09 October 2011

j this, j that

Sanhedrin 43a-b

There's  a section of the Gemara that was censored  and does not
 appear in standard texts of the Talmud. 

The Mishnah teaches that before the condemned man is taken to
 be killed a public announcement  
is made: So-and-so the son of
 So-and-so is to be  
taken to be killed by stoning for committing
a  particular capital crime. Anyone who has anything to say
on his behalf should come forward to speak

up for him. 

The Gemara makes a point of noting that according to the
Mishnah the public announcement is made at 
the time that the
 death penalty was to be carried out.  
This stands in apparent
 contradiction with the following 
story that appears in a baraita:

On the eve of the Passover Yeshu was hanged. For 

forty days before the execution took place, a herald

went forth and cried, 'He is going forth to be stoned

because he has practiced sorcery and enticed Israel 

to apostasy. Anyone who can say anything on his behalf,
let him come forward.' But since nothing was brought
forward in his favor he was hanged on the eve of the

The Gemara concludes that Yeshu's situation was unique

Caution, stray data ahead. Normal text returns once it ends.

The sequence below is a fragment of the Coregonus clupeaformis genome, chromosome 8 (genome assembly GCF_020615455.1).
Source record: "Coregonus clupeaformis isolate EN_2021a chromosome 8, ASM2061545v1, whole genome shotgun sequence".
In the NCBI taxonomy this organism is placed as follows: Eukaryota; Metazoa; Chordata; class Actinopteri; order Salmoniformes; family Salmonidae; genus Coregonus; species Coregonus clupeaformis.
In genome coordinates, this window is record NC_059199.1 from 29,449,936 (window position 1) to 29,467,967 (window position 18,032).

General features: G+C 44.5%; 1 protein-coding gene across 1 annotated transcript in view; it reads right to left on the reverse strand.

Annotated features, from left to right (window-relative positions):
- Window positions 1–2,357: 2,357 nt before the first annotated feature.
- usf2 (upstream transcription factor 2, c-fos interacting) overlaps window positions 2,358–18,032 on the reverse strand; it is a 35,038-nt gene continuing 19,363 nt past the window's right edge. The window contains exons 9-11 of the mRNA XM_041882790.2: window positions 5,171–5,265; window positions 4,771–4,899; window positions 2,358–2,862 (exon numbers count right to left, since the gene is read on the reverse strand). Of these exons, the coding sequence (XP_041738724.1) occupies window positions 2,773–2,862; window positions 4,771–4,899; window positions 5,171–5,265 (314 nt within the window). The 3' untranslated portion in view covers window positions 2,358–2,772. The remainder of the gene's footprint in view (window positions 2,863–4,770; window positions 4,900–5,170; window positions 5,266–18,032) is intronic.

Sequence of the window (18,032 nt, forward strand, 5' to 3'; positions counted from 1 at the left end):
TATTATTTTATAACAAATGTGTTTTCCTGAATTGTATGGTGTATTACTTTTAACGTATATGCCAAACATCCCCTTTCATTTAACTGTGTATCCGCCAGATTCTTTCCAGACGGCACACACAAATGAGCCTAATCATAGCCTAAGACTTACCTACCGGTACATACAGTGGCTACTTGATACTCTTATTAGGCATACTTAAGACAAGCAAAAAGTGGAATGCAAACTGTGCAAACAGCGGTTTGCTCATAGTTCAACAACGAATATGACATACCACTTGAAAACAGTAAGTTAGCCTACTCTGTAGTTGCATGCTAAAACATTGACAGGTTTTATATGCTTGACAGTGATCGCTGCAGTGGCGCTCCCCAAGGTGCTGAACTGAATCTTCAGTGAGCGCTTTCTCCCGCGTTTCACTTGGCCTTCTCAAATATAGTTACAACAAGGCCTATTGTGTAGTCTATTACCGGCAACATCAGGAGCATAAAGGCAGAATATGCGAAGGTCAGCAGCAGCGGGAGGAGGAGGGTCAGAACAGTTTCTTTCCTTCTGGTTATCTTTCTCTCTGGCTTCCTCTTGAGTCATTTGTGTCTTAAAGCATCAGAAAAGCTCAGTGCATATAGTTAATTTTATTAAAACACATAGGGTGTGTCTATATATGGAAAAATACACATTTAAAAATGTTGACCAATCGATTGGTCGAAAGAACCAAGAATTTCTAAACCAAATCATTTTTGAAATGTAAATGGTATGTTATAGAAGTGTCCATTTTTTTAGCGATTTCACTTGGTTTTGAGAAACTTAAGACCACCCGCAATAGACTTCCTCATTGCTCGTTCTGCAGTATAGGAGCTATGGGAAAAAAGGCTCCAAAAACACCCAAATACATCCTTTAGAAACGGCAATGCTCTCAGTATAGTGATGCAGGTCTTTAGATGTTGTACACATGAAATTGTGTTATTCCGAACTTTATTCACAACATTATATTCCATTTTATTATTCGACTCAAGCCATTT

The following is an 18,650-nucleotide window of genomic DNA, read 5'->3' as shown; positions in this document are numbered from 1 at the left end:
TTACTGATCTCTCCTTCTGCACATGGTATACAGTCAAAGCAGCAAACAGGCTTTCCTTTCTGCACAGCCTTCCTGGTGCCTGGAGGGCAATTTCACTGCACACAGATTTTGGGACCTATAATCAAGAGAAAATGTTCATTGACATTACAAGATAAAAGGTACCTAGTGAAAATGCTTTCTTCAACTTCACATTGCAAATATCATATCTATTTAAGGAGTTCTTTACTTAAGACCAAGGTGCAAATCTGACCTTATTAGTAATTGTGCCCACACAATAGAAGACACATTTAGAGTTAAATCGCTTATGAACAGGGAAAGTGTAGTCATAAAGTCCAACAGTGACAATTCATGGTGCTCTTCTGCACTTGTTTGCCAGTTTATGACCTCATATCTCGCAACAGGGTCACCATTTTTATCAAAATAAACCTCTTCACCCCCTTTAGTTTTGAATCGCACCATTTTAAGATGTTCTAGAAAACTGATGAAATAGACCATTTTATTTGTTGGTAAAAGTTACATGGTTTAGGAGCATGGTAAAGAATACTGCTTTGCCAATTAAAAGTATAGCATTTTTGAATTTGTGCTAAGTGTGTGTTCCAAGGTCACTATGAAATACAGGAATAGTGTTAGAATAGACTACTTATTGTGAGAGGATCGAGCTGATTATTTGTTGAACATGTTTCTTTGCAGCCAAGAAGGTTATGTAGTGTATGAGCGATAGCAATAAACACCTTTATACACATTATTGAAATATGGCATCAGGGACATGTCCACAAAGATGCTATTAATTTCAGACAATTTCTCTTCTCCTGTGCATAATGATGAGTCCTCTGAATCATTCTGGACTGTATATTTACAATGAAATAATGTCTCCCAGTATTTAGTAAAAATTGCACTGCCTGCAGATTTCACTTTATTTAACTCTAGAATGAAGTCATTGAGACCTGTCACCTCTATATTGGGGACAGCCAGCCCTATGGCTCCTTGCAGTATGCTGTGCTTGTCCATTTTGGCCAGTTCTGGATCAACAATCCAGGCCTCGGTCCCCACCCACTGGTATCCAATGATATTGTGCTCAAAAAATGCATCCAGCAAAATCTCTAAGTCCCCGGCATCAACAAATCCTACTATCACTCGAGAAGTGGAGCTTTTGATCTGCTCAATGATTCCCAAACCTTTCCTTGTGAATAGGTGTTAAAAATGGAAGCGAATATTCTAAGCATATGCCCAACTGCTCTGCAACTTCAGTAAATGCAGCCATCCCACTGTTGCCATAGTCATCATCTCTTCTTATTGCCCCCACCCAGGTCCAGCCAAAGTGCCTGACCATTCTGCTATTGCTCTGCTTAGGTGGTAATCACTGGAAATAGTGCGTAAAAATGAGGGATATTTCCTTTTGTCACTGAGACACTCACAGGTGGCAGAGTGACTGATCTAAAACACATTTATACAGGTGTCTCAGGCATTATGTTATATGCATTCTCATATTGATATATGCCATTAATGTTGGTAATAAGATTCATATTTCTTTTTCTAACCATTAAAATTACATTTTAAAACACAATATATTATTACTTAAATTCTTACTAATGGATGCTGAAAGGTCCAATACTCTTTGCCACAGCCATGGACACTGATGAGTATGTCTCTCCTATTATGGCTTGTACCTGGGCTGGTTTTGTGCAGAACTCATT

since he was connected with the government. Since the 

government was interested in his case, the Jewish court

wanted to ensure that everyone would recognize that

he was given every opportunity to defend himself.

The Gemara lists his five disciples, Matthai, Nakai, Nezer,
 Buni and Todah, 
all of whom are presented as offering biblical
that they should not be killed based on how their names

appear in Tanakh, and the Sages respond with corresponding
 passages that show that these names – 
and the people attached to them – can be destroyed. 

All of the Talmudic stories that refer to Yeshu are

 confusing and difficult to understand, particularly

 since they do not parallel stories about Jesus that 

appear in other sources. It is possible that we have 

hints here to incidents that were not preserved in other

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